Then and now 718

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then and now 718, berthoud, history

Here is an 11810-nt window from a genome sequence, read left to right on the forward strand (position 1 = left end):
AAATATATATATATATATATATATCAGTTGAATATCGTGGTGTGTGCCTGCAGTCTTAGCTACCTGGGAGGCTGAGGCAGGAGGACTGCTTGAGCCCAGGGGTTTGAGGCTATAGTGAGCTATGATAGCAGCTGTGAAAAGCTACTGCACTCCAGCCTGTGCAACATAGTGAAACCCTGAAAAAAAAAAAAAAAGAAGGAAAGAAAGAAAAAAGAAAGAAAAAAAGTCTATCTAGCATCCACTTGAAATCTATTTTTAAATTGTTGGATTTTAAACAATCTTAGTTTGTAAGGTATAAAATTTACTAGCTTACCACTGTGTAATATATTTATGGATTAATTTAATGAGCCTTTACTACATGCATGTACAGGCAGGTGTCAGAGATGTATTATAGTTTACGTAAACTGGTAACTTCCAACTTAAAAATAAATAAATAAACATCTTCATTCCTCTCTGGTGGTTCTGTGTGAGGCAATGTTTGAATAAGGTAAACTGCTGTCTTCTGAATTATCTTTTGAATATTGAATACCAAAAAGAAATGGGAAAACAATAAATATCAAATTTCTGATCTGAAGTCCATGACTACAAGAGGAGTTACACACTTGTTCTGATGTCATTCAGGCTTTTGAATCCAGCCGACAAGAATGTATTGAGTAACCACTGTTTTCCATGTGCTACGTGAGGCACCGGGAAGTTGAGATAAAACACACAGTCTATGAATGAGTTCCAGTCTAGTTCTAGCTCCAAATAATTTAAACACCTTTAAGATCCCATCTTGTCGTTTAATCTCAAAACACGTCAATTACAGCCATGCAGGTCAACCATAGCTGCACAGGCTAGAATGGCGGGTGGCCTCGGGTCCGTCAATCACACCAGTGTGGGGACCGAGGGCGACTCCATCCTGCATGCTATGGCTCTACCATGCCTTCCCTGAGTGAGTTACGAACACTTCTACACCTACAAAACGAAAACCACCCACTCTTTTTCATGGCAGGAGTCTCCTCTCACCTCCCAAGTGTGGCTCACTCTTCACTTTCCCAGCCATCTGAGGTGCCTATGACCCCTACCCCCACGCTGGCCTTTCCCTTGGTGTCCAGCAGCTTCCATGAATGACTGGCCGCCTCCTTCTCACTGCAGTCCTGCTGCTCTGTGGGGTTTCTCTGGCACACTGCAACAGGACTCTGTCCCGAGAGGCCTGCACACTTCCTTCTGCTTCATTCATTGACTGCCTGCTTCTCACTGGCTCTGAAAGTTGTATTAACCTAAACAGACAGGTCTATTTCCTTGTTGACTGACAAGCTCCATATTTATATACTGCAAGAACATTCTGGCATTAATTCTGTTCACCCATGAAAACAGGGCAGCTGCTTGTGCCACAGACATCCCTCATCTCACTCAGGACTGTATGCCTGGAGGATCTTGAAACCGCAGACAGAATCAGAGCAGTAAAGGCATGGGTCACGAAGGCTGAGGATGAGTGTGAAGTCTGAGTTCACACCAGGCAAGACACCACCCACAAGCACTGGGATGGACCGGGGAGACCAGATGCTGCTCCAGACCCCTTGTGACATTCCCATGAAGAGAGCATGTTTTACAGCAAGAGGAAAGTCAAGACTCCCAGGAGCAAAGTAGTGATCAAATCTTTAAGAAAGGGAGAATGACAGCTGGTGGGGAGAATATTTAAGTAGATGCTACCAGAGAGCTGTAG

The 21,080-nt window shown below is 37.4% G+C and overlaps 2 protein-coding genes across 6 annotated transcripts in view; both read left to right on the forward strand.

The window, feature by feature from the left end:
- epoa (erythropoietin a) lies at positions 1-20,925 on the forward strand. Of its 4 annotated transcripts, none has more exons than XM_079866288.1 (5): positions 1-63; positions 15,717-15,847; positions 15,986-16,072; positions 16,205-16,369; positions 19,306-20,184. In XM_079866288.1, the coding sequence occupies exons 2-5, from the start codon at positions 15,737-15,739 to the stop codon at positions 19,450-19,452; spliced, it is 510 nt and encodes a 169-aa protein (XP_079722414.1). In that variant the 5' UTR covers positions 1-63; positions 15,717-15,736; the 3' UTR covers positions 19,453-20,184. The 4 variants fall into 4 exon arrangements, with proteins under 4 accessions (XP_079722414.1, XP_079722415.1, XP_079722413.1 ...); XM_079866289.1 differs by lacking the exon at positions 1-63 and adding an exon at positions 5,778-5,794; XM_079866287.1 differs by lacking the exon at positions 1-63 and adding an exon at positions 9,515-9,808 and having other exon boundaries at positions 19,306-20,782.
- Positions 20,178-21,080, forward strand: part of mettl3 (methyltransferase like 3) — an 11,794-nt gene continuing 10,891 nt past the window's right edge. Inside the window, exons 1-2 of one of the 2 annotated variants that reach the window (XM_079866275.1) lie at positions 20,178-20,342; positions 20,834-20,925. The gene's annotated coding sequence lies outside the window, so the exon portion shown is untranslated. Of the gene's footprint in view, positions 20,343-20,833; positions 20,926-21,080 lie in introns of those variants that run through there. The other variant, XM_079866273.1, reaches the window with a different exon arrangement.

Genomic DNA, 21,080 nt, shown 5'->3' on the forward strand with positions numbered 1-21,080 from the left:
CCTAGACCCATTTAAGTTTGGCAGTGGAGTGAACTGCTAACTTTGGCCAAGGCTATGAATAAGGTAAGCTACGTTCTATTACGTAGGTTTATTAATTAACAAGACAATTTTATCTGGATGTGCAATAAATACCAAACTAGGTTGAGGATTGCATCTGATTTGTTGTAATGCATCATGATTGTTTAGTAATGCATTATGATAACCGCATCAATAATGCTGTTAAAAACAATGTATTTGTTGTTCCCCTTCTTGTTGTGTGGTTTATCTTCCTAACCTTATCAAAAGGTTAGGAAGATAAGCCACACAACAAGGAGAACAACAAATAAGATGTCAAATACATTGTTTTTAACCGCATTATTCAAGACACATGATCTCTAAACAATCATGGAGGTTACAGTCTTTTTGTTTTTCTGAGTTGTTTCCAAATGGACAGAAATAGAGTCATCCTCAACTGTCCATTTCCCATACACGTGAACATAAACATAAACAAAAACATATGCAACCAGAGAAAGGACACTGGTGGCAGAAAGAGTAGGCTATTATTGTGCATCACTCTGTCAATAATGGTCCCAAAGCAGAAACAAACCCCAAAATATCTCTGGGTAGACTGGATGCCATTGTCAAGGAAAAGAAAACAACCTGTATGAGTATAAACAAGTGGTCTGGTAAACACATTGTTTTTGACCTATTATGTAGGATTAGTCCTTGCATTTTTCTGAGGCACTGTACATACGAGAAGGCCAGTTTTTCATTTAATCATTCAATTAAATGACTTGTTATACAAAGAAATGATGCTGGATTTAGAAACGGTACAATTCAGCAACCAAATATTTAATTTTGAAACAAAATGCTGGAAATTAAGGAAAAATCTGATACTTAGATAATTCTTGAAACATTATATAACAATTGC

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For a time in the late 1890s the tiny town of Berthoud was served by two newspapers. The towns 300 residents also support-ed two department stores, two gen-eral stores, two drug stores, two novelty stores, two res-taurants and bakeries, two livery barns, one implement store, one jew-elry store, one millinery store, one meat mar-ket, one lumber yard, one har-ness shop, one barber shop, one bank, one machine repair shop, three physicians, two dentists, two carpenter shops, one feed mill, two paint shops, one plasterer, three blacksmith shops, one large hotel, one graded school, three churches, seven fraternal organizations, one mill and elevator company, and one boot and repair shop. The towns two newspa-pers were known as The Berthoud Bulletin and The Berthoud News. The towns rst newspaper, The Berthoud Beacon, began publica-tion in 1886, two years after the original settlement was moved from the Little Thompson river bottom to its new site on the southeast cor-ner of Peter Turners homestead. In 1887 the Beacons publisher, Mr. L.A. Thompson, took his talents to Longmont where he leased The Longmont Press. How long Thompson published The Beacon is unknown, but it is highly likely that the life of the newspaper was less than one year. In 1890 F.H. Davis founded The Berthoud Blade. Three years later, and after several changes in owner-ship, the name of the newspaper was changed to The Berthoud Bulletin. J. Mack Mills, a local attorney, took the reins of The Bulletin in 1897 only to nd himself in competition with George Johnson who had started The Berthoud News. At that time, in January 1897, the Fort Collins Express, noted, Berthoud requires another newspaper about as bad as a wagon needs a fth wheel.Mills, who also dabbled as a con-tractor, photographer and attorney, used The Berthoud Bulletin as a po-litical platform for his Populist and Peoples Party views. Johnson, who published The Berthoud News, was also a Populist, so it came as no sur-prise to local residents when the men conducted a running debate through their tabloids. In the 1890s, when Populism was on the rise in Colorado, the collapse of the states silver indus-try and the issue of womens suffrage were the main topics of discussion. Early in that decade Davis H. Waite of Aspen was elected as Colorados only Populist governor, and Colorado after Wyoming became the sec-ond state in the union to grant women the privilege to vote. The debates between Mills and Johnson, seldom cordial and frequent-ly personal, motivated local readers to subscribe to both newspapers, since The Bulletin was published on Thursday and The News was pub-lished on Friday. Mills, who the Fort Collins newspapers described as -ery, was particularly disparaging toward Johnson when his com-petitor backed a local movement to secure a sugar beet factory for Berthoud when the Great Western Sugar Company was establish-ing itself in Northern Colorado in 1898. Mills description of the groups efforts as build-ing air castles was later questioned when a similar effort by a Loveland group secured a sugar factory and al-lowed that community to prosper. Neither Mills nor Johnson remained in Berthoud for long. Johnson closed the doors of The Berthoud News in May 1898 and moved to Longmont. After Mills passed the bar exam he practiced law in Fort Collins and relocated his fam-ily to that town. His wife, Belle Mills, operated The Bulletin for short time before the newspaper passed into other hands in May 1899. Berthoud Weekly Surveyor July 18, 2013 Page 5A LOOK AT BERTHOUDThe historical society and Mark French are interested in obtaining and copying old photos from Berthouds past. Please contact Mark at 532-2147 if you have any photos you would like to share. Surveyor ColumnistMark FrenchWildfire annual streetfest and silent auctionSpecial to the SurveyorJoin the party and cel-ebrate with live music, dancers, food and fun at the 13th an-nual Wild re Streetfest on Saturday, Sept. 7, from 6 -10 p.m. in downtown Berthoud.The main band, Three Twins, an-chored by John Magnie of Subdudes fame, performs from 7 to 10 p.m.Other entertainment in-cludes Keith Hancock & Friends, Drumming; Zach Damburger & Friends, HipHop; and Tap Roots, Tap Dancers.A silent auction to bene t Wild re from 6 to 9 p.m. features local art-ists, including Pati Pelz, Grace Goodson, Gordon Middleton, and other gifts for sale include Eidelon CDs, B Squared Honey, gift baskets and certi cates.Food and libations will be avail-able. The street-fest will be held between Fourth and Fifth streets on Mass- achusetts AvenueWild re, a not-for-pro t organiza-tion, offers classes, workshops and events for all ages in the greater Berthoud Community and is dedi-cated to building community through the arts.Berthoud Bulletin and Berthoud News were towns tabloids in 1890sPhoto from the 1898 Berthoud News George Johnson was publisher of The Berthoud News in the late 1890s. Johnson also managed the Grand View Hotel at the northeast corner of Fourth Street and Massachusetts Avenue during the time he resided in Berthoud.Blair Colsey and Jessi Ryan are pleased to announce their engage-ment to be married Sept. 21, 2013, at the Dove House in Lafayette, Colo.Jessi is the daughter of Laura Stafford of Grand Junction, Colo., and Mike Ryan and Dorothy King of Berthoud, Colo.She is a graduate of Berthoud High School and Colorado State University. She works as an account manager on the health-risk management team at IMA Corporation in downtown Denver, Colo.Blair is the son of Margaret and Brian Greene of Longmont, Colo., and Alan and Virginia Colsey of Valley Cottage, N. Y.He is a graduate of Longmont High School, Colorado State University and St. Thomas Aquinas College. He works on the corporate nance team at Crocs in Niwot, Colo.They will honeymoon in Europe and make their home in Thornton, Colo.ENGAGEMENTBlair Colsey and Jessi Ryan